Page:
1. Introduction and Background
Patient safety is a priority for numerous health organizations worldwide, and is a corner stone in providing a high quality of care, whereas medication is an integral component of patient safety and has been considered as a major indicator of healthcare quality   . Medication error refers to any preventable event that may cause or lead to inappropriate medication use or patient harm .
Medication errors lead to an increase in the duration of hospitalization and disability and death in up to 6.5% of hospital admissions   .
In the Intensive Care Units (ICUs), hospitalized patients receive more drugs than patients in other units. Because of drowsiness or unconsciousness, ICU patients are not able to monitor and report the drug side effects: thus, in this unit, patients are most vulnerable to be exposed to medication errors due to care complexity, severe illness, and providing life-sustaining treatment  . On average, ICU patients are exposed to 1.7 errors per day and medication errors account for 78% of life threatening errors. Intensities of medication errors are minor, severe, and life-threatening leading to death  .
Medication errors are among the most frequent types of incidents in critically ill patients, and are more common in the prescription and administration stages. Although most such incidents have no clinical consequences, a significant percentage is proved harmful for the patient, and a large proportion is avoidable   .
A systematic review describing medication errors in Middle Eastern countries, reported that the studies related to medication errors were relatively few in number, and highlighted that poor knowledge of medicines was a contributory factor in both prescribers and nurses administering drugs. For that, these countries urgently need to introduce educational programs for improving knowledge of nurses to improve their quality of drug administration .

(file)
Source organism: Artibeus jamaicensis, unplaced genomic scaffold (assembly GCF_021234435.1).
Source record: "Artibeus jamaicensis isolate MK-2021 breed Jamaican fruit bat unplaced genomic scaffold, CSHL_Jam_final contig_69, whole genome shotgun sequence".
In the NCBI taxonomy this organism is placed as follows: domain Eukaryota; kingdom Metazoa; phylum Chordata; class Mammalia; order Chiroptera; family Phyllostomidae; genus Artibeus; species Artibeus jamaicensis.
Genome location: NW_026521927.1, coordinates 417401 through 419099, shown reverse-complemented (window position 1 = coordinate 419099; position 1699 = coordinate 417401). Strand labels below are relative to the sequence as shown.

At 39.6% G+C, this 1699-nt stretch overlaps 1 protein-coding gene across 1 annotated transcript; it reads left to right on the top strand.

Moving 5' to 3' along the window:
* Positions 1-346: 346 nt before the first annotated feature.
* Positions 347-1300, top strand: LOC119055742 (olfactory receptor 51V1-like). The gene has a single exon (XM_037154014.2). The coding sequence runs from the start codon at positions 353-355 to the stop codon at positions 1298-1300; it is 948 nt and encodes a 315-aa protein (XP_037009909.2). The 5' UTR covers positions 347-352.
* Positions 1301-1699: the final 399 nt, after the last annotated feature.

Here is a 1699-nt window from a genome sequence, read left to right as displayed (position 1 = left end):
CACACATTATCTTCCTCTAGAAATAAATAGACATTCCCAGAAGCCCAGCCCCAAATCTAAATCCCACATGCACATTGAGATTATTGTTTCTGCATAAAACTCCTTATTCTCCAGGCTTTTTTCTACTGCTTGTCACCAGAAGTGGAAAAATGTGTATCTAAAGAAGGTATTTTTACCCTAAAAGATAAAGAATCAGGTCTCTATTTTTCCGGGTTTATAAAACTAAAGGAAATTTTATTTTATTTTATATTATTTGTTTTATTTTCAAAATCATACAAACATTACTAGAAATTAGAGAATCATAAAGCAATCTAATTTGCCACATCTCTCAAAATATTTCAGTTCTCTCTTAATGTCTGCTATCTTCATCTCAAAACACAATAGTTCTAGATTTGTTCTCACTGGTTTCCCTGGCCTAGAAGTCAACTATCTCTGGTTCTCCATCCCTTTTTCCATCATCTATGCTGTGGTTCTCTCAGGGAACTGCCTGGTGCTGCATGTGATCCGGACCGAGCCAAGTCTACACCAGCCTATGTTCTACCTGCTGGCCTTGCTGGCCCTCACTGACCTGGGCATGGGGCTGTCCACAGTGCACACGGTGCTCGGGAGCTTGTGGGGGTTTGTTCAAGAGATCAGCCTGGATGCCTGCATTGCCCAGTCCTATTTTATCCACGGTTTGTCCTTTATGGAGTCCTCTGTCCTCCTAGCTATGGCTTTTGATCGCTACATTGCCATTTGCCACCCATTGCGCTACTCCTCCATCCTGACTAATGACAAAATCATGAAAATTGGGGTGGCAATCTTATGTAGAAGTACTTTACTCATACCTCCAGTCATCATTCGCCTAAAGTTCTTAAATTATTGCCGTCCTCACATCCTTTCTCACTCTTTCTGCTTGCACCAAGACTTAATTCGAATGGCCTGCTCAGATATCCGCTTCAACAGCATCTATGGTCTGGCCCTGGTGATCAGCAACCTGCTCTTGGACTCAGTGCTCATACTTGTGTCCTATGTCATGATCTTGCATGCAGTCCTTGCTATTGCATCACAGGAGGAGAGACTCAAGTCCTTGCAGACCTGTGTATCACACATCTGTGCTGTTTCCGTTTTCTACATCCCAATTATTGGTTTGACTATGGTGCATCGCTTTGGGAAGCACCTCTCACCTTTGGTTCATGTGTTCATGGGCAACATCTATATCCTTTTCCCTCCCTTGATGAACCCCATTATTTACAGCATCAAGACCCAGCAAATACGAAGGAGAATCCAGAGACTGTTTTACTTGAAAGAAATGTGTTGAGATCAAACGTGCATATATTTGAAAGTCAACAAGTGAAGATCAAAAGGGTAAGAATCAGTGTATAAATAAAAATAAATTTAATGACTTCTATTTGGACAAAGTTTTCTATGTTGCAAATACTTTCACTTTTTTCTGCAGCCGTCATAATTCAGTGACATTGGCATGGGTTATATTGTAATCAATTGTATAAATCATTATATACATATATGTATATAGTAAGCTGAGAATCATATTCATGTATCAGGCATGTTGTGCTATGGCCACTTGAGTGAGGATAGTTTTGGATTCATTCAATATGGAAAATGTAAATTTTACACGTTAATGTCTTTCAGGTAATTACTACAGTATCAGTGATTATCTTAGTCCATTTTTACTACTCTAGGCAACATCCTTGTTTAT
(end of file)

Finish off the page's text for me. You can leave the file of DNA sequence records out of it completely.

In Palestine little is known about the prevalence of medication errors. In fact, this study is the first in the field of nursing which concerns about the medication errors and safety practices of nurses working at the intensive care units. Also study findings are to be utilized to support health care providers and health policy makers to adopt and implement evidence based interventions such as educational programs or training curriculum to reduce medication errors and promote patients’ safety . Therefore, the purpose of this study aimed to evaluate the effect of medication administration safety education program on knowledge level of intensive care unit nurses regarding intravenous medication safety.
2. Material and Methods
Design: A quasi-experimental study, one group pretest and posttest design.
Setting: The study was conducted in intensive care units of four hospitals known as Palestinian Medical Complex in Ramallah city, West bank, Palestine.
Sample: Out of the 214 nurses who were working in the four hospitals, a convenient sample of all registered nurses (52) working in intensive care units of four hospitals were included who were working at the medical intensive care unit (ICU), the surgical ICU and the Coronary Care Unit (CCU).